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Favorite Drywall Tools & Accessories - Continued

Sanding Tools

Sanding is an unpleasant but important part of a quality taping job. A number of tools make the task go a little faster, but keep in mind that a quality hanging and taping job greatly reduces the amount of sanding necessary. Sanding may not be fun, but it sure is good exercise.

Pole sander. I use a pole sander on most areas that require sanding. The pole sander has a rectangular or triangular pivoting head and a 4-foot handle that gives you plenty of reach and leverage. Heads are available for hand use, too. I like Warner’s triangle-shaped hand sander for touch-ups. I can point it right into a corner or glide it along an inside edge without marking up the adjacent side.

The abrasives used on pole and hand sanders are available in a variety of grits. The best choice for finish sanding is 150 grit. You can use a sanding screen or sandpaper, but I prefer the screen because it doesn't plug up with dust. And when the abrasive gets worn, you can flip the screen over to expose a fresh surface (Figure 14). However, as far as I know, pre-cut sanding screens aren't available for the triangular sanding pad yet.

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A sanding screen or 150-grit sandpaper is the best choice for finish sanding (top). Screens can be flipped over when the abrasive is worn. The author uses a variety of pole-mounted and hand-held sanders (above). Triangular sanding heads are particularly useful in corners.The dry sanding sponge (from Warner Tool or Trim-Tex) is made of a dense, flexible material that is covered with grit. Sizes vary from 3x4 inches to 4x8 inches. Sponges are available in different grits; some have beveled edges for getting into tight corners. A fine-grit sanding sponge is great for small touch-ups after you've treated the field with a pole or hand sander.

Dust Control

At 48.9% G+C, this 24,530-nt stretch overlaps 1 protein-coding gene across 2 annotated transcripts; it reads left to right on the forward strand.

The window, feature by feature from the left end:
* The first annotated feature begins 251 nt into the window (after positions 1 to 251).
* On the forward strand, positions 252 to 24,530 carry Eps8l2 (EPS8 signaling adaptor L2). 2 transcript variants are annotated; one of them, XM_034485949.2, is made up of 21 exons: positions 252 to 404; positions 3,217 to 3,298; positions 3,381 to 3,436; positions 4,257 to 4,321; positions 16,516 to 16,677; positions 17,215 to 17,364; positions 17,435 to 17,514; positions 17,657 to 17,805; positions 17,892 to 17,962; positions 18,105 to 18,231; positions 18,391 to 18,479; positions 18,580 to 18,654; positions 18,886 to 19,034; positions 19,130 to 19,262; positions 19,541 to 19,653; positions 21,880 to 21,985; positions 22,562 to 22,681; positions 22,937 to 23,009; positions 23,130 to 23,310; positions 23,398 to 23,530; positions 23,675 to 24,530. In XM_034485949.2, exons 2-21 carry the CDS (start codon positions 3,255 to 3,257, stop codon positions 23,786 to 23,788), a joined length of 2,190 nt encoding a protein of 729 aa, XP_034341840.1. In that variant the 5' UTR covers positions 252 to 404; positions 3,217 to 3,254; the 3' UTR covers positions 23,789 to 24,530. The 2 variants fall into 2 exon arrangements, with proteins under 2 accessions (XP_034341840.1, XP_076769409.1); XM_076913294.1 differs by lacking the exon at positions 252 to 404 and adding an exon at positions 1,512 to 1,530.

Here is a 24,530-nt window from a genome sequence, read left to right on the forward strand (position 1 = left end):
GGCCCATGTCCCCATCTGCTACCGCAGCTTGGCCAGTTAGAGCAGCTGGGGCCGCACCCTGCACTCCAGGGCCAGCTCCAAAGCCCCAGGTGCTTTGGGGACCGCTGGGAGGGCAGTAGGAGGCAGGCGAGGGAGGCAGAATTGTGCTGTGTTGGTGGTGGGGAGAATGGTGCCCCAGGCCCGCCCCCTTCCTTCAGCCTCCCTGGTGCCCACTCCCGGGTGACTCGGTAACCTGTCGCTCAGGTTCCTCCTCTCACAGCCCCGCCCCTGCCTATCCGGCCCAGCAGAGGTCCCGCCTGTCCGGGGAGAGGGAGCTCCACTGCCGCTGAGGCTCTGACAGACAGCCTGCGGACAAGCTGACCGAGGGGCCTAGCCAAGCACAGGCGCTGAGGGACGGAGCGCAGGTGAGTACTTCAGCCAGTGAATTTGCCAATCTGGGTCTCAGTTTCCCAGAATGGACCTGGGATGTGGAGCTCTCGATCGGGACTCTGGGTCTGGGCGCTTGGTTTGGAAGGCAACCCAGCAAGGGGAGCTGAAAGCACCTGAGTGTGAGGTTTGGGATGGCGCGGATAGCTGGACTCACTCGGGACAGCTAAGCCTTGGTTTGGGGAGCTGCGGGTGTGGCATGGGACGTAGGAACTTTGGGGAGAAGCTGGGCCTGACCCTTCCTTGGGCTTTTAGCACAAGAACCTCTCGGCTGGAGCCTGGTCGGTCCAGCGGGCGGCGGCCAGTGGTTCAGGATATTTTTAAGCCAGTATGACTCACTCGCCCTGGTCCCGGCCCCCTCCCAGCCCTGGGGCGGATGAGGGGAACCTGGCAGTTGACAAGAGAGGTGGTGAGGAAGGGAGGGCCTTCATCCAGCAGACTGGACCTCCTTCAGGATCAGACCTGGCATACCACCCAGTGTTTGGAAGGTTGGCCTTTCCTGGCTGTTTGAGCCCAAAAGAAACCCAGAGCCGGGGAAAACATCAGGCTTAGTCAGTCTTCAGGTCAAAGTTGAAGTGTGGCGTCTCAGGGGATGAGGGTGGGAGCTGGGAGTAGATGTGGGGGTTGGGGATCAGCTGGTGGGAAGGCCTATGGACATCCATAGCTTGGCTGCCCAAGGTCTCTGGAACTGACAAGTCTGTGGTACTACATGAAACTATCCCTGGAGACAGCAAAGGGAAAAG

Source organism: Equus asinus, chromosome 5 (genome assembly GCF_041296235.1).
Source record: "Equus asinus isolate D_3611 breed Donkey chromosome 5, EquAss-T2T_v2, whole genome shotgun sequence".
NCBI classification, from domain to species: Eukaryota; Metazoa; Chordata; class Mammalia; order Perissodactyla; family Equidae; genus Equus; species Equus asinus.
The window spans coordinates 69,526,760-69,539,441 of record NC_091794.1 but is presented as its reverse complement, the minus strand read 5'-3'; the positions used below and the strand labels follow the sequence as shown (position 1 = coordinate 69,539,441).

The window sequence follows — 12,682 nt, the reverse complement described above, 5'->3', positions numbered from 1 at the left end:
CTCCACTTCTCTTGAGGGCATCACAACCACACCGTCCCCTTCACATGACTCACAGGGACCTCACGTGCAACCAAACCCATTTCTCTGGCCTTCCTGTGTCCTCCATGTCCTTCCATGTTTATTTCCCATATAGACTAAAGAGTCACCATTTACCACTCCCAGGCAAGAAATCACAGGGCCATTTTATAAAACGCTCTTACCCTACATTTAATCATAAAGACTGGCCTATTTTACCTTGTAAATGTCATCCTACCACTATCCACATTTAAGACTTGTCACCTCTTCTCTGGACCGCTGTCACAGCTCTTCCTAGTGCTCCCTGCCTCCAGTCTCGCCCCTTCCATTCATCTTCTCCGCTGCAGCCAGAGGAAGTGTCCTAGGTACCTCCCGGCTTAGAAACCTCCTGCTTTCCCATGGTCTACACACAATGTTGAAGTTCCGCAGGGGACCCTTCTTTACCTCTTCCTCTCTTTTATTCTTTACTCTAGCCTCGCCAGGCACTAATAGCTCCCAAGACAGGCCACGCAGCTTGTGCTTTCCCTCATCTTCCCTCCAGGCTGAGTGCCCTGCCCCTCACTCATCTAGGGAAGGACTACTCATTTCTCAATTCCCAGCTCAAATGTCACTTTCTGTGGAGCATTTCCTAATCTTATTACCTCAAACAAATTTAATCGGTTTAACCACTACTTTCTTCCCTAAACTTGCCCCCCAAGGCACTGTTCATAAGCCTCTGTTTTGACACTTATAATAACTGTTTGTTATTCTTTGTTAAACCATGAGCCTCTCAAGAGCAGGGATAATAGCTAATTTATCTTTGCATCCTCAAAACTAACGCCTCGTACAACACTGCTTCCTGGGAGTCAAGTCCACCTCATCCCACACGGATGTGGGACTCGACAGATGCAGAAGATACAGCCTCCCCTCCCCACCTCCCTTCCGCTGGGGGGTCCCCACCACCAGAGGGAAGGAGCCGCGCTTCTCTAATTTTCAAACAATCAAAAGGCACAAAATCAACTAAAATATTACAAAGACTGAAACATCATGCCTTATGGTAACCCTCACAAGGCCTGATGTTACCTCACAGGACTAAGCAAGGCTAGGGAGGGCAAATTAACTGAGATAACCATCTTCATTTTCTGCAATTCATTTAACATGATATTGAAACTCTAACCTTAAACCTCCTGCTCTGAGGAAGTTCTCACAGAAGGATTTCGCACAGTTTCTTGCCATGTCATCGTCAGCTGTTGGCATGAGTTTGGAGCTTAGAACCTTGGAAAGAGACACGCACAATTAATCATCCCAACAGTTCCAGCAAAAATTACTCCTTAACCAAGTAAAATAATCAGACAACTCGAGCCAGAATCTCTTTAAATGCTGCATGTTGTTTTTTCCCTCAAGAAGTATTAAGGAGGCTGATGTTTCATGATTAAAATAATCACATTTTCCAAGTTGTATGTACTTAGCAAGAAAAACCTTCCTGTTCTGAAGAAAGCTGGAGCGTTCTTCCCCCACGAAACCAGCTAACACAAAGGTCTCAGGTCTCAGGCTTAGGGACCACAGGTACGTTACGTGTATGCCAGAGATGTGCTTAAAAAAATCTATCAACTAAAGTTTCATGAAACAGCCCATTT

The dust-free sanding tools that I have tried work quite well. Sand&Kleen makes a sanding attachment for a shop vacuum that draws the dust into a water reservoir (Figure 15). The kit costs about $40 and includes the reservoir bucket, 20 feet of hose, and a hand sander (available from Amerashop). I use a Wilco dust-free pole sander — with a sealed pivoting head, an extendable handle, and a vacuum hose — that costs about $250. Some sanders have an oscillating sanding head, others are manual, but all involve a vacuum and hose to draw the dust directly from the sanding head into a filter.

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Figure 15. This dustless attachment (top) for a shop vacuum captures nearly all of the sanding dust in a water filter (above). A temporary dust curtain is useful on remodeling sites. A certain amount of touch-up sanding will always be necessary, so you’ll have to take other precautions when there’s a strict emphasis on dust control. To seal off the work area, I use plastic sheeting and Curtain Wall’s adjustable aluminum poles and clamps to put up an effective temporary dust barrier.

Dust mask. Speaking of dust, to prevent joint compound from reconstituting inside your nose, don't forget to use a disposable mask with a good seal that's approved for protection against nontoxic dust and mist.